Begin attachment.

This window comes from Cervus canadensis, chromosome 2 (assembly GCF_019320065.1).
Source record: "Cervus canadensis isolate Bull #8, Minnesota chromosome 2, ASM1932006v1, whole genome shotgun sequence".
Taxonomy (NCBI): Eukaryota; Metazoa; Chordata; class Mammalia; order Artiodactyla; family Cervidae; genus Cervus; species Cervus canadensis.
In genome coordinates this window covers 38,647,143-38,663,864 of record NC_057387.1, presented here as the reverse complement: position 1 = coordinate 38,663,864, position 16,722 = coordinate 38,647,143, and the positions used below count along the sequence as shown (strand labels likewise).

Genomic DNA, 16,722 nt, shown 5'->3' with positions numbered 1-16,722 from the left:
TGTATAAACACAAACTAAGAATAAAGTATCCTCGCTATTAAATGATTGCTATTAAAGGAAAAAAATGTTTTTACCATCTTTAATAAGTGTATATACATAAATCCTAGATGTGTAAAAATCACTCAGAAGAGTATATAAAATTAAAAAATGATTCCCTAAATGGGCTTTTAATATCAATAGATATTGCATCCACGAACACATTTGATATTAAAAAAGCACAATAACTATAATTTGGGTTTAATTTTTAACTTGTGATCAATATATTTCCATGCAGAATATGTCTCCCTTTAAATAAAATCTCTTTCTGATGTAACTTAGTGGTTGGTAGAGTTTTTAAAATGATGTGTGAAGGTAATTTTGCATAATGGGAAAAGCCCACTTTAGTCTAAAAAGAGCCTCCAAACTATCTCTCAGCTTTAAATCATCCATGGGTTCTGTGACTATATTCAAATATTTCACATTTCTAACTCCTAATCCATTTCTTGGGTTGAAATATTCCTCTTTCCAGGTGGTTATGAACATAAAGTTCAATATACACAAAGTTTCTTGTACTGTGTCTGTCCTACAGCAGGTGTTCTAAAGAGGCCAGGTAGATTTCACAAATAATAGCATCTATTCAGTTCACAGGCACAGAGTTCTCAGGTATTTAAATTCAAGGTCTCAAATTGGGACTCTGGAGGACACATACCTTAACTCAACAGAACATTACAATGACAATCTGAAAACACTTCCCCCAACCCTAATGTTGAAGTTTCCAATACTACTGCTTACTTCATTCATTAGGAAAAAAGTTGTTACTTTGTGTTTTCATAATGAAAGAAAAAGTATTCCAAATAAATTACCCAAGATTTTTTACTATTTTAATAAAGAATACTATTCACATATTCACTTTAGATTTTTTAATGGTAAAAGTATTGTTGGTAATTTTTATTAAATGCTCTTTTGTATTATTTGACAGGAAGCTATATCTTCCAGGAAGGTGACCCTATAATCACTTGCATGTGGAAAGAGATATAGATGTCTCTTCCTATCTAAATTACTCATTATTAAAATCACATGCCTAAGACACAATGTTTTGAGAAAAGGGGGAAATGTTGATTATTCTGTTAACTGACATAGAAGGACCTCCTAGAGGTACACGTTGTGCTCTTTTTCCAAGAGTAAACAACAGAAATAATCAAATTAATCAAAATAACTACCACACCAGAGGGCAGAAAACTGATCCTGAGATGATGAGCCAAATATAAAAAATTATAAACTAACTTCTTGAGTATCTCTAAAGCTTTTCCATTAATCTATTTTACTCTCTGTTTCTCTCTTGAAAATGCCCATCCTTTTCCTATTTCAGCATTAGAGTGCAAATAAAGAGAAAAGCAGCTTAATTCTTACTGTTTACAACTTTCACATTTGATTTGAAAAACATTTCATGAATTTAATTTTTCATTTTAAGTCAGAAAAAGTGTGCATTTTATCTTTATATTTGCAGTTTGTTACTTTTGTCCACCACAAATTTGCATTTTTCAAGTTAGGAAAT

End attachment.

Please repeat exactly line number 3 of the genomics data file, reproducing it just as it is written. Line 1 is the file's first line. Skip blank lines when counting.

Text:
Taxonomy (NCBI): Eukaryota; Metazoa; Chordata; class Mammalia; order Artiodactyla; family Cervidae; genus Cervus; species Cervus canadensis.